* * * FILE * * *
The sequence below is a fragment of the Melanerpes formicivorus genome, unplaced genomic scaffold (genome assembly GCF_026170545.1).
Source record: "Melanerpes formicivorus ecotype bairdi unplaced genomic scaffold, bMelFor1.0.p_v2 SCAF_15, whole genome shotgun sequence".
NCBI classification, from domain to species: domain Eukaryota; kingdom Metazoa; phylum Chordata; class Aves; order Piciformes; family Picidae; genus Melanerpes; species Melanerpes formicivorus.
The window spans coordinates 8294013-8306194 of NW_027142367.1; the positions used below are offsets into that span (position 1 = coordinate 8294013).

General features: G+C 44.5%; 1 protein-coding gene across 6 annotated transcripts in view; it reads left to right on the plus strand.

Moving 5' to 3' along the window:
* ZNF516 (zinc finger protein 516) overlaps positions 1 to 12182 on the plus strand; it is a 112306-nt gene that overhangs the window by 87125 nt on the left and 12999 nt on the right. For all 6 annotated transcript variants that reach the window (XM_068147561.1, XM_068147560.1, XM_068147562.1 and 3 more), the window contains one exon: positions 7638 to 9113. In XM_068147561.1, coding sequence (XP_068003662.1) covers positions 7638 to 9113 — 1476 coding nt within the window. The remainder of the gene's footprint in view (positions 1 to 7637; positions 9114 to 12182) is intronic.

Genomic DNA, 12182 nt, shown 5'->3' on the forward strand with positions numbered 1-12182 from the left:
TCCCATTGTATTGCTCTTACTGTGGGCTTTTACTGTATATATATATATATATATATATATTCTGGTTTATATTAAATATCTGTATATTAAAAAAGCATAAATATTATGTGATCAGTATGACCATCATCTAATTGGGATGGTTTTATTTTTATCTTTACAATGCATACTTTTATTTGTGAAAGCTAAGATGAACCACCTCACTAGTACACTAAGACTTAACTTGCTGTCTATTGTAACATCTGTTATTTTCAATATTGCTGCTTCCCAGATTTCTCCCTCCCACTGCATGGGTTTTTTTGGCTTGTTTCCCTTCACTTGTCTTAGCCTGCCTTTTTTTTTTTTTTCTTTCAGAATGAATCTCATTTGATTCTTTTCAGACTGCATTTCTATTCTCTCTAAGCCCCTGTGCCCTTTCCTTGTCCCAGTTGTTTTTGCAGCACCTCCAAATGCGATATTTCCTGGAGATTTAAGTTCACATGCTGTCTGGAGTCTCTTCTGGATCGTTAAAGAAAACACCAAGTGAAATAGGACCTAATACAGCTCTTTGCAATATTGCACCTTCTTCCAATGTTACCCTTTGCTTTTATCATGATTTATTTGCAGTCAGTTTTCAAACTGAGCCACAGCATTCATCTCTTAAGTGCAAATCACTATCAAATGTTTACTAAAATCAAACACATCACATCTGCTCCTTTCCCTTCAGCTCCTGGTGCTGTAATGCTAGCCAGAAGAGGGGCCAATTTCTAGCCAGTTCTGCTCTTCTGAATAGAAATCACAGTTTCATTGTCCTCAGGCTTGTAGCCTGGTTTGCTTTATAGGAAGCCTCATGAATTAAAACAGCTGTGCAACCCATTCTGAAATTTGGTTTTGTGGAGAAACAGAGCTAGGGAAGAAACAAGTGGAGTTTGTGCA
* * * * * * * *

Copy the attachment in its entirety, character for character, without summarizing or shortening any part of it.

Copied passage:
The sequence below is a fragment of the Melanerpes formicivorus genome, unplaced genomic scaffold (genome assembly GCF_026170545.1).
Source record: "Melanerpes formicivorus ecotype bairdi unplaced genomic scaffold, bMelFor1.0.p_v2 SCAF_15, whole genome shotgun sequence".
NCBI classification, from domain to species: domain Eukaryota; kingdom Metazoa; phylum Chordata; class Aves; order Piciformes; family Picidae; genus Melanerpes; species Melanerpes formicivorus.
The window spans coordinates 8294013-8306194 of NW_027142367.1; the positions used below are offsets into that span (position 1 = coordinate 8294013).

General features: G+C 44.5%; 1 protein-coding gene across 6 annotated transcripts in view; it reads left to right on the plus strand.

Moving 5' to 3' along the window:
* ZNF516 (zinc finger protein 516) overlaps positions 1 to 12182 on the plus strand; it is a 112306-nt gene that overhangs the window by 87125 nt on the left and 12999 nt on the right. For all 6 annotated transcript variants that reach the window (XM_068147561.1, XM_068147560.1, XM_068147562.1 and 3 more), the window contains one exon: positions 7638 to 9113. In XM_068147561.1, coding sequence (XP_068003662.1) covers positions 7638 to 9113 — 1476 coding nt within the window. The remainder of the gene's footprint in view (positions 1 to 7637; positions 9114 to 12182) is intronic.

Genomic DNA, 12182 nt, shown 5'->3' on the forward strand with positions numbered 1-12182 from the left:
TCCCATTGTATTGCTCTTACTGTGGGCTTTTACTGTATATATATATATATATATATATATTCTGGTTTATATTAAATATCTGTATATTAAAAAAGCATAAATATTATGTGATCAGTATGACCATCATCTAATTGGGATGGTTTTATTTTTATCTTTACAATGCATACTTTTATTTGTGAAAGCTAAGATGAACCACCTCACTAGTACACTAAGACTTAACTTGCTGTCTATTGTAACATCTGTTATTTTCAATATTGCTGCTTCCCAGATTTCTCCCTCCCACTGCATGGGTTTTTTTGGCTTGTTTCCCTTCACTTGTCTTAGCCTGCCTTTTTTTTTTTTTTCTTTCAGAATGAATCTCATTTGATTCTTTTCAGACTGCATTTCTATTCTCTCTAAGCCCCTGTGCCCTTTCCTTGTCCCAGTTGTTTTTGCAGCACCTCCAAATGCGATATTTCCTGGAGATTTAAGTTCACATGCTGTCTGGAGTCTCTTCTGGATCGTTAAAGAAAACACCAAGTGAAATAGGACCTAATACAGCTCTTTGCAATATTGCACCTTCTTCCAATGTTACCCTTTGCTTTTATCATGATTTATTTGCAGTCAGTTTTCAAACTGAGCCACAGCATTCATCTCTTAAGTGCAAATCACTATCAAATGTTTACTAAAATCAAACACATCACATCTGCTCCTTTCCCTTCAGCTCCTGGTGCTGTAATGCTAGCCAGAAGAGGGGCCAATTTCTAGCCAGTTCTGCTCTTCTGAATAGAAATCACAGTTTCATTGTCCTCAGGCTTGTAGCCTGGTTTGCTTTATAGGAAGCCTCATGAATTAAAACAGCTGTGCAACCCATTCTGAAATTTGGTTTTGTGGAGAAACAGAGCTAGGGAAGAAACAAGTGGAGTTTGTGCA